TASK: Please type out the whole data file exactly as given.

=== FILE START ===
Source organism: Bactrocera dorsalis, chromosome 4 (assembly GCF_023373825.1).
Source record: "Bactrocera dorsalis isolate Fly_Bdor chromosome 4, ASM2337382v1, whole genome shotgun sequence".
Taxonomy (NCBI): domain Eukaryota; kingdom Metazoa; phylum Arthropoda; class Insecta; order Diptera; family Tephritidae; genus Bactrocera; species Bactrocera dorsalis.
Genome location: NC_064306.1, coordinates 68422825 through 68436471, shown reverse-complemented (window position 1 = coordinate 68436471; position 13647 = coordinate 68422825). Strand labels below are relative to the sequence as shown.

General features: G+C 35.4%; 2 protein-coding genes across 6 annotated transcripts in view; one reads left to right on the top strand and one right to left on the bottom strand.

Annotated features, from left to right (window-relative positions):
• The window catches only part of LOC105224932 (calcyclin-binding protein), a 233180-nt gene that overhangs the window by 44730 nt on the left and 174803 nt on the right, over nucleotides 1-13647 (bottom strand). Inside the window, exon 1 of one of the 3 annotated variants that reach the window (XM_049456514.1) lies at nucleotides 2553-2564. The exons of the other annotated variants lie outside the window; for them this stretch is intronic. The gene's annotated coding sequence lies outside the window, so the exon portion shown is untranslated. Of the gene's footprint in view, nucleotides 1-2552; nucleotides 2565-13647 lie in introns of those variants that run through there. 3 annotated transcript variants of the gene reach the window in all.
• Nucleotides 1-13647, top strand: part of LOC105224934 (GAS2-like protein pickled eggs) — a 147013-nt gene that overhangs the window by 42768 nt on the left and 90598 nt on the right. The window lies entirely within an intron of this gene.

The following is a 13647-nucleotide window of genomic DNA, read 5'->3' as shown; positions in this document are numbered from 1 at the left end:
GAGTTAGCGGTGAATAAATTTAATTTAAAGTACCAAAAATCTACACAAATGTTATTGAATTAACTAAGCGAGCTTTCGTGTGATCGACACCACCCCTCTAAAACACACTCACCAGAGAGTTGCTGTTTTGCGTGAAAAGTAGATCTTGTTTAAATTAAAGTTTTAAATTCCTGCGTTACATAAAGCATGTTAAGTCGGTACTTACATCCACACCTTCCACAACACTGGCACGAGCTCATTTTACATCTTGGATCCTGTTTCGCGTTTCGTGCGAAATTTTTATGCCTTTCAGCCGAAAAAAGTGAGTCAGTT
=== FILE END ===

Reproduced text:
Source organism: Bactrocera dorsalis, chromosome 4 (assembly GCF_023373825.1).
Source record: "Bactrocera dorsalis isolate Fly_Bdor chromosome 4, ASM2337382v1, whole genome shotgun sequence".
Taxonomy (NCBI): domain Eukaryota; kingdom Metazoa; phylum Arthropoda; class Insecta; order Diptera; family Tephritidae; genus Bactrocera; species Bactrocera dorsalis.
Genome location: NC_064306.1, coordinates 68422825 through 68436471, shown reverse-complemented (window position 1 = coordinate 68436471; position 13647 = coordinate 68422825). Strand labels below are relative to the sequence as shown.

General features: G+C 35.4%; 2 protein-coding genes across 6 annotated transcripts in view; one reads left to right on the top strand and one right to left on the bottom strand.

Annotated features, from left to right (window-relative positions):
• The window catches only part of LOC105224932 (calcyclin-binding protein), a 233180-nt gene that overhangs the window by 44730 nt on the left and 174803 nt on the right, over nucleotides 1-13647 (bottom strand). Inside the window, exon 1 of one of the 3 annotated variants that reach the window (XM_049456514.1) lies at nucleotides 2553-2564. The exons of the other annotated variants lie outside the window; for them this stretch is intronic. The gene's annotated coding sequence lies outside the window, so the exon portion shown is untranslated. Of the gene's footprint in view, nucleotides 1-2552; nucleotides 2565-13647 lie in introns of those variants that run through there. 3 annotated transcript variants of the gene reach the window in all.
• Nucleotides 1-13647, top strand: part of LOC105224934 (GAS2-like protein pickled eggs) — a 147013-nt gene that overhangs the window by 42768 nt on the left and 90598 nt on the right. The window lies entirely within an intron of this gene.

The following is a 13647-nucleotide window of genomic DNA, read 5'->3' as shown; positions in this document are numbered from 1 at the left end:
GAGTTAGCGGTGAATAAATTTAATTTAAAGTACCAAAAATCTACACAAATGTTATTGAATTAACTAAGCGAGCTTTCGTGTGATCGACACCACCCCTCTAAAACACACTCACCAGAGAGTTGCTGTTTTGCGTGAAAAGTAGATCTTGTTTAAATTAAAGTTTTAAATTCCTGCGTTACATAAAGCATGTTAAGTCGGTACTTACATCCACACCTTCCACAACACTGGCACGAGCTCATTTTACATCTTGGATCCTGTTTCGCGTTTCGTGCGAAATTTTTATGCCTTTCAGCCGAAAAAAGTGAGTCAGTT